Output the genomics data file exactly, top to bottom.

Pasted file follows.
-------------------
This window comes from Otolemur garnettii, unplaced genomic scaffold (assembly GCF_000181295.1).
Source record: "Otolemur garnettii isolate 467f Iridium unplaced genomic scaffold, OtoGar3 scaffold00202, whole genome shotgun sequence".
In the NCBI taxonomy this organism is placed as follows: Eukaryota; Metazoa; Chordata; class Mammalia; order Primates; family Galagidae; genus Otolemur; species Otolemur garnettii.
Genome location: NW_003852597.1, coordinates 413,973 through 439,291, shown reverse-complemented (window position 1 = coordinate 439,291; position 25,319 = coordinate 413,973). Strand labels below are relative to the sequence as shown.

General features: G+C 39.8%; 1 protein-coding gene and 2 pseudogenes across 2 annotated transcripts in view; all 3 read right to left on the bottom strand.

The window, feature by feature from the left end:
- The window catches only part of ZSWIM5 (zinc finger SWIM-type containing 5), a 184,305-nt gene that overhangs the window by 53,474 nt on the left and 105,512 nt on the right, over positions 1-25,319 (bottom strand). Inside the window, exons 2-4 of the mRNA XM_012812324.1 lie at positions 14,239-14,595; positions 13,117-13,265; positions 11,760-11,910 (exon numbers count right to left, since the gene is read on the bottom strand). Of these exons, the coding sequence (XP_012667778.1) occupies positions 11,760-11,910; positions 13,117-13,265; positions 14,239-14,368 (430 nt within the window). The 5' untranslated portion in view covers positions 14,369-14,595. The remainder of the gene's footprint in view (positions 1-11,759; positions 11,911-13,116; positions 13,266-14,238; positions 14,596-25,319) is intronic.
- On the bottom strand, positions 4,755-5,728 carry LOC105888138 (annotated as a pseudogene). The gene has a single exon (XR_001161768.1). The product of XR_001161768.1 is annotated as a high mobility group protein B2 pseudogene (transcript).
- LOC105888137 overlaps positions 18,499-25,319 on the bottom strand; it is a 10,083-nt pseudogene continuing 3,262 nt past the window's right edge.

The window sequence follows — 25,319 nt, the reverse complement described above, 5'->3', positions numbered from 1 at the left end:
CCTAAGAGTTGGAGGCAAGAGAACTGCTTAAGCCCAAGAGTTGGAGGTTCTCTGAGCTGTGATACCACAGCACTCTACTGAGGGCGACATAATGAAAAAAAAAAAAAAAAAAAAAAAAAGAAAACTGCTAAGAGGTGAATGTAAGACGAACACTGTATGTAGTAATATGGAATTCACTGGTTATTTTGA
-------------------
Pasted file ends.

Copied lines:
This window comes from Otolemur garnettii, unplaced genomic scaffold (assembly GCF_000181295.1).
Source record: "Otolemur garnettii isolate 467f Iridium unplaced genomic scaffold, OtoGar3 scaffold00202, whole genome shotgun sequence".
In the NCBI taxonomy this organism is placed as follows: Eukaryota; Metazoa; Chordata; class Mammalia; order Primates; family Galagidae; genus Otolemur; species Otolemur garnettii.
Genome location: NW_003852597.1, coordinates 413,973 through 439,291, shown reverse-complemented (window position 1 = coordinate 439,291; position 25,319 = coordinate 413,973). Strand labels below are relative to the sequence as shown.

General features: G+C 39.8%; 1 protein-coding gene and 2 pseudogenes across 2 annotated transcripts in view; all 3 read right to left on the bottom strand.

The window, feature by feature from the left end:
- The window catches only part of ZSWIM5 (zinc finger SWIM-type containing 5), a 184,305-nt gene that overhangs the window by 53,474 nt on the left and 105,512 nt on the right, over positions 1-25,319 (bottom strand). Inside the window, exons 2-4 of the mRNA XM_012812324.1 lie at positions 14,239-14,595; positions 13,117-13,265; positions 11,760-11,910 (exon numbers count right to left, since the gene is read on the bottom strand). Of these exons, the coding sequence (XP_012667778.1) occupies positions 11,760-11,910; positions 13,117-13,265; positions 14,239-14,368 (430 nt within the window). The 5' untranslated portion in view covers positions 14,369-14,595. The remainder of the gene's footprint in view (positions 1-11,759; positions 11,911-13,116; positions 13,266-14,238; positions 14,596-25,319) is intronic.
- On the bottom strand, positions 4,755-5,728 carry LOC105888138 (annotated as a pseudogene). The gene has a single exon (XR_001161768.1). The product of XR_001161768.1 is annotated as a high mobility group protein B2 pseudogene (transcript).
- LOC105888137 overlaps positions 18,499-25,319 on the bottom strand; it is a 10,083-nt pseudogene continuing 3,262 nt past the window's right edge.

The window sequence follows — 25,319 nt, the reverse complement described above, 5'->3', positions numbered from 1 at the left end:
CCTAAGAGTTGGAGGCAAGAGAACTGCTTAAGCCCAAGAGTTGGAGGTTCTCTGAGCTGTGATACCACAGCACTCTACTGAGGGCGACATAATGAAAAAAAAAAAAAAAAAAAAAAAAAGAAAACTGCTAAGAGGTGAATGTAAGACGAACACTGTATGTAGTAATATGGAATTCACTGGTTATTTTGA